I try to use Ozone-5 Multiband Compressor, but it looks very confused to me. I really want to know what is the purpose of doing Mutiband compression and How do you usually use it.

  • The "standard" way to learn an effect is to heavily overuse and abuse it. As example in setting EQ the end result almost always is lowering the offensive frequencys. But I search by setting a heavy increase and slide the frequency. To learn a multiband, start by setting all ratios to 1. Then select one band and set a very high ratio and use your ears to listen A/B (with and without). This will give you a mental picture of what the effect can do. I almost exclusive use the multiband on the finished mix, as a final mastering step to polish an already perfect mix. YMMV.
    – ghellquist
    Sep 9, 2020 at 6:33

2 Answers 2


The concept of multiband compression can be easier understood when you think of them as multiple compressors packaged into one device. They are just like single compressors in the sense that they are controlling the dynamic range of the signal they are applied to. The same settings apply - threshold, ratio, attack/release.

The biggest difference is that each compressor in a multiband is only being applied to a slice of the frequency spectrum. So you'll likely have a compressor for the low freqs, low mids, high mids, and highs. Some multibands will also have floating comps that can be applied to specific freq areas regardless of where the others are set. This is where your freq. settings come into play as to where one compressor ends and the next one begins.

After that understanding, the concept is then to "tighten" the frequency spectrum of the signals together - where a single comp would apply compression to the whole signal across the board regardless of frequency spectrum, with a multiband you can get for example the lows (bass+kick) comp'd/pumping together without the same compression being applied to the rest of the frequency spectrum.

Hope this helps!


Well, the purpose of a compressor in general is mostly to bring up the RMS level while avoiding excessive peaks.

The purpose of the multiband splitting is mostly to avoid the ducking effect. When a compressor reduces one peak, it affects the whole signal. So if there is one very loud sound and some quieter ones at the same time, the loud one will seemingly “push away” everything else. Sometimes this is exactly what you want – for instance to make voices better understandable it helps to make them duck away some of the other sound. However, too obvious ducking sounds pretty weird. And it's particularly obvious when the different signals are far apart in the frequency spectrum, because then they don't mask each other very much. In particular, a fat bass drum needs a lot of peak level to sound loud, and when it pumps a compressor you'll often hear very clearly how the rest of the signal goes down.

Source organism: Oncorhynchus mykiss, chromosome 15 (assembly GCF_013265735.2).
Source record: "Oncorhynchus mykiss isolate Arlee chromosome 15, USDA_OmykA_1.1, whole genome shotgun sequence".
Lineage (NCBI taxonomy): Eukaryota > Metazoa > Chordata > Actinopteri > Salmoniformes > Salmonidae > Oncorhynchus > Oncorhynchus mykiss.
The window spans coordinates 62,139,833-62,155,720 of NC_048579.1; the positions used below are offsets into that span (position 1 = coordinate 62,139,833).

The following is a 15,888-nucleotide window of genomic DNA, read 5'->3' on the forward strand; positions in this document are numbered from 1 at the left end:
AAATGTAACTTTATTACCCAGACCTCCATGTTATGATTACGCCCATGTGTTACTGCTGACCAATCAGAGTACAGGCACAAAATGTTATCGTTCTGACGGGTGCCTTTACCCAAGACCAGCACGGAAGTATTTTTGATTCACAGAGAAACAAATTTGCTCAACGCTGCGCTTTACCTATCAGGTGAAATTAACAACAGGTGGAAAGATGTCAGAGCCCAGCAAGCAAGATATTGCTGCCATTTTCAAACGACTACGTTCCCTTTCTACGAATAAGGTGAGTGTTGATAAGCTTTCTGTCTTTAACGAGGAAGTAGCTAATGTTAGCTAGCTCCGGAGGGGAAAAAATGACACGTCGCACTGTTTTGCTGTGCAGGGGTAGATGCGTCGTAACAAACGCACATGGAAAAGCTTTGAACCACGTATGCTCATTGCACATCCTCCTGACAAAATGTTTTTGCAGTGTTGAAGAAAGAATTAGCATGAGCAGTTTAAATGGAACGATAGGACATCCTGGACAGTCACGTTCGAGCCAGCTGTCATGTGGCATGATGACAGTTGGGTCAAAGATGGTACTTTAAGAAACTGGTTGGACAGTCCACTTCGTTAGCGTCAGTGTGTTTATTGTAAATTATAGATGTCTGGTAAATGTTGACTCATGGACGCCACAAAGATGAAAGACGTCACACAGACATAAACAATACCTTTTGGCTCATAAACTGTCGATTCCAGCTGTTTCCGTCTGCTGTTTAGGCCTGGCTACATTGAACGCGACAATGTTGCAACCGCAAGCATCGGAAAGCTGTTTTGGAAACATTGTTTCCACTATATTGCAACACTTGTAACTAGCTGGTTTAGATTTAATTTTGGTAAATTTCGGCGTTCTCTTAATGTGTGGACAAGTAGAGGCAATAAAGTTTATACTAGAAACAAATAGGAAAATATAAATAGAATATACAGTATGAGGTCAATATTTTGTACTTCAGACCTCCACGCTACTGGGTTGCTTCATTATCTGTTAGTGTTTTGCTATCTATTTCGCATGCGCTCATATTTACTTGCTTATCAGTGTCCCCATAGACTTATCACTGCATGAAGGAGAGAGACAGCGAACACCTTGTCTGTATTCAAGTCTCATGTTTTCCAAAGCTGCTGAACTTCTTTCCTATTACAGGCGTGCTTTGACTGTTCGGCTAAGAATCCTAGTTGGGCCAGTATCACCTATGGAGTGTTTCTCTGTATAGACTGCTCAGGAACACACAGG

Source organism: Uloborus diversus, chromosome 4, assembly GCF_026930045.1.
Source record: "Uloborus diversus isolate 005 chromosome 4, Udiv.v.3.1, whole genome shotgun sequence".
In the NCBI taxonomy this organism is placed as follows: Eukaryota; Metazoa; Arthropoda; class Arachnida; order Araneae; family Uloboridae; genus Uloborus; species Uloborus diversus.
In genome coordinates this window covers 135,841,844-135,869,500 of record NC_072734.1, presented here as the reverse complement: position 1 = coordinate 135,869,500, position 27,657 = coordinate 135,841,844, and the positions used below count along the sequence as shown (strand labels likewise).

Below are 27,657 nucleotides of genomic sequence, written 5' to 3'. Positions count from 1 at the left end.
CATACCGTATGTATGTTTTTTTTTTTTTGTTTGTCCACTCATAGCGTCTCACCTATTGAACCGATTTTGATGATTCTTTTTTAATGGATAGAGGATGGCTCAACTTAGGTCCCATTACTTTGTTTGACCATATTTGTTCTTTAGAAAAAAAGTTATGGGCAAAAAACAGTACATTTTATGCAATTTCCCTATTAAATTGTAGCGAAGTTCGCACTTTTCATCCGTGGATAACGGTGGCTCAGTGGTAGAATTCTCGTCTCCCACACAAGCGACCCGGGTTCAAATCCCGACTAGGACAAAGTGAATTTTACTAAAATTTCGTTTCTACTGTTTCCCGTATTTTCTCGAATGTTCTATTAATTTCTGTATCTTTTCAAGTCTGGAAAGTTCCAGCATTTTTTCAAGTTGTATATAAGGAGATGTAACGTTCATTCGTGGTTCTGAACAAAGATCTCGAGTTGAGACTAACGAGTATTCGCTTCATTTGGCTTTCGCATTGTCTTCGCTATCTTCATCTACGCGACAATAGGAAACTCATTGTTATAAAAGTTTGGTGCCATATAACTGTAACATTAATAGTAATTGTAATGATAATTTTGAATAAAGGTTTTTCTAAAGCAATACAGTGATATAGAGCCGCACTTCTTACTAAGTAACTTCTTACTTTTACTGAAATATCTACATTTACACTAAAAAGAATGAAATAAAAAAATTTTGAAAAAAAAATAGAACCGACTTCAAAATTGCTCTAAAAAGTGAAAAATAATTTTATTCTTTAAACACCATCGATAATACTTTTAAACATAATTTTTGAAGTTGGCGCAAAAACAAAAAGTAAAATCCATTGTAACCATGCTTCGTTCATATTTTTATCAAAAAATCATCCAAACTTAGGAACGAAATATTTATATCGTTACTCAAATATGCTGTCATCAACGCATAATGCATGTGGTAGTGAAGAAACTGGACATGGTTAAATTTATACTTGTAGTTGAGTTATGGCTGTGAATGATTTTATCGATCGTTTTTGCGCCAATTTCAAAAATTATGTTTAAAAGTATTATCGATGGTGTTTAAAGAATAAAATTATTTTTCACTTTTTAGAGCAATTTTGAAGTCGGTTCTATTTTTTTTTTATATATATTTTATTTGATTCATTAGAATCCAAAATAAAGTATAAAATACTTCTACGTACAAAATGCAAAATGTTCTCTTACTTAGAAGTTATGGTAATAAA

The classical way to solve this particular problem is to use a sidechain EQ in the compressor: cut away some of the low-end before it can trigger the compressor. That works pretty well, however the output signal will then still have large peaks at those bass drum hits. If your medium is peak-limited (like CDs, and indeed almost all other digital media) then this will be the limiting factor to how loud you can make the master. Here's where the multiband compressor comes in: it compresses the bass drum a lot, but without reducing the gain in the higher frequency ranges as strongly.

Of course, it works the other way around, to – a long bass drone won't get chopped by high-peak treble transients if they only trigger the high bands of a multiband compressor.

The flip side is that you loose “signal integrity”: a normal compressor is guaranteed to keep the ratios of all frequency components in a signal consistent. A multiband compressor keeps changing the frequency response; in extreme settings this can give results resembling actual dynamic-morphed filters (auto-wah etc.). Normally it's not that bad – sometimes it can even subtly improve1 signals (in particular for bass drum and slap-bass, it brings out dynamics in a particular way that's often quite useful).

However, in mastering, even slightly uneven response can make the overall mix sound off. That's why I'd would recommend that, like brickwall limiting, multiband compression should be used as gently as you can afford. It's a useful tool, but unless you notice in a particular mix that there is one “frequency blob” that you want to reduce, better apply multiband compression only to shave up a bit of the loudest peaks in each frequency band, perhaps a bit more in the bass range, and otherwise rely more on well set up singleband compression stages (with suitable attack/decay and sidechain EQ settings), and perhaps some tape-style soft clipping, to bring up a master.

1Also, the band splitting can substantially change the waveform – quite relevant for loud transients when you're feeding a soft-clipping afterwards. In my experience, a multiband often makes such nonlinearities sound better, but it depends a lot on the precise choice of band edge frequencies and the relative attack setting.

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